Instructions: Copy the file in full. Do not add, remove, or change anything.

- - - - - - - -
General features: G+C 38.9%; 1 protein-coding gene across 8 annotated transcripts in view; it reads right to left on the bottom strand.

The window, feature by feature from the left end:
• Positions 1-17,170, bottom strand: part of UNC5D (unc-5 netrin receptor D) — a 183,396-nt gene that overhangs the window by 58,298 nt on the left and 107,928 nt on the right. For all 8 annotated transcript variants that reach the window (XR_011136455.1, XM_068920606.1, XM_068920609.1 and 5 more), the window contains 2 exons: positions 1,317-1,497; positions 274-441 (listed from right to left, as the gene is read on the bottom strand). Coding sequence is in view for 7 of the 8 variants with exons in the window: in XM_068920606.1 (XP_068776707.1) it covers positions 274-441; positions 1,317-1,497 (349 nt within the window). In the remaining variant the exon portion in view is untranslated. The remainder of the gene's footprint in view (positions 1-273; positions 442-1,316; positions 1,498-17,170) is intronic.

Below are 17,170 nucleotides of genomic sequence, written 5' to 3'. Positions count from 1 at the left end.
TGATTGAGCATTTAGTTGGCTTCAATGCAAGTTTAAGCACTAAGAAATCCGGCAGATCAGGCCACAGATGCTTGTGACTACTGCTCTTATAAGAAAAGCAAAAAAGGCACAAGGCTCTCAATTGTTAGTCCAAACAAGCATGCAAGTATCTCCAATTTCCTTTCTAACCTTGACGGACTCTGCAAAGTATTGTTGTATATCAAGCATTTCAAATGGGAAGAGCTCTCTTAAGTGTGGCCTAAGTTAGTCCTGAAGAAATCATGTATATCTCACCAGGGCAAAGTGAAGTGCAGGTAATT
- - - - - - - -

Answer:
General features: G+C 38.9%; 1 protein-coding gene across 8 annotated transcripts in view; it reads right to left on the bottom strand.

The window, feature by feature from the left end:
• Positions 1-17,170, bottom strand: part of UNC5D (unc-5 netrin receptor D) — a 183,396-nt gene that overhangs the window by 58,298 nt on the left and 107,928 nt on the right. For all 8 annotated transcript variants that reach the window (XR_011136455.1, XM_068920606.1, XM_068920609.1 and 5 more), the window contains 2 exons: positions 1,317-1,497; positions 274-441 (listed from right to left, as the gene is read on the bottom strand). Coding sequence is in view for 7 of the 8 variants with exons in the window: in XM_068920606.1 (XP_068776707.1) it covers positions 274-441; positions 1,317-1,497 (349 nt within the window). In the remaining variant the exon portion in view is untranslated. The remainder of the gene's footprint in view (positions 1-273; positions 442-1,316; positions 1,498-17,170) is intronic.

Below are 17,170 nucleotides of genomic sequence, written 5' to 3'. Positions count from 1 at the left end.
TGATTGAGCATTTAGTTGGCTTCAATGCAAGTTTAAGCACTAAGAAATCCGGCAGATCAGGCCACAGATGCTTGTGACTACTGCTCTTATAAGAAAAGCAAAAAAGGCACAAGGCTCTCAATTGTTAGTCCAAACAAGCATGCAAGTATCTCCAATTTCCTTTCTAACCTTGACGGACTCTGCAAAGTATTGTTGTATATCAAGCATTTCAAATGGGAAGAGCTCTCTTAAGTGTGGCCTAAGTTAGTCCTGAAGAAATCATGTATATCTCACCAGGGCAAAGTGAAGTGCAGGTAATT